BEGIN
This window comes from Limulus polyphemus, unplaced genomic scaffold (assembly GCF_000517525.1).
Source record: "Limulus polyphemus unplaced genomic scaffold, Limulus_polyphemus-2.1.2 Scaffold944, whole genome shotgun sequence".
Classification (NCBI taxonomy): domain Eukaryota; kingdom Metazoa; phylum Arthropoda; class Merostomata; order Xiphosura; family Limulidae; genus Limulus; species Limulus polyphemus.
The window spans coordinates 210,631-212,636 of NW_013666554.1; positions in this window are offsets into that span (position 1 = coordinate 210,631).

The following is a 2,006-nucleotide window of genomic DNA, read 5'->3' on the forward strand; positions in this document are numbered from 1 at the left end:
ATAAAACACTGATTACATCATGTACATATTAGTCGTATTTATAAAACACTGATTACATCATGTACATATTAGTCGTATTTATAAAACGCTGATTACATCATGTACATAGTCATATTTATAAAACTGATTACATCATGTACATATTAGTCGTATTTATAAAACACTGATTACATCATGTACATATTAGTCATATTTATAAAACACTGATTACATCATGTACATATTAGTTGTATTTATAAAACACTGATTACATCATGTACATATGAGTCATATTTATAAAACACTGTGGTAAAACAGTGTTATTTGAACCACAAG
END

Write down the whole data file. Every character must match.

This window comes from Limulus polyphemus, unplaced genomic scaffold (assembly GCF_000517525.1).
Source record: "Limulus polyphemus unplaced genomic scaffold, Limulus_polyphemus-2.1.2 Scaffold944, whole genome shotgun sequence".
Classification (NCBI taxonomy): domain Eukaryota; kingdom Metazoa; phylum Arthropoda; class Merostomata; order Xiphosura; family Limulidae; genus Limulus; species Limulus polyphemus.
The window spans coordinates 210,631-212,636 of NW_013666554.1; positions in this window are offsets into that span (position 1 = coordinate 210,631).

The following is a 2,006-nucleotide window of genomic DNA, read 5'->3' on the forward strand; positions in this document are numbered from 1 at the left end:
ATAAAACACTGATTACATCATGTACATATTAGTCGTATTTATAAAACACTGATTACATCATGTACATATTAGTCGTATTTATAAAACGCTGATTACATCATGTACATAGTCATATTTATAAAACTGATTACATCATGTACATATTAGTCGTATTTATAAAACACTGATTACATCATGTACATATTAGTCATATTTATAAAACACTGATTACATCATGTACATATTAGTTGTATTTATAAAACACTGATTACATCATGTACATATGAGTCATATTTATAAAACACTGTGGTAAAACAGTGTTATTTGAACCACAAG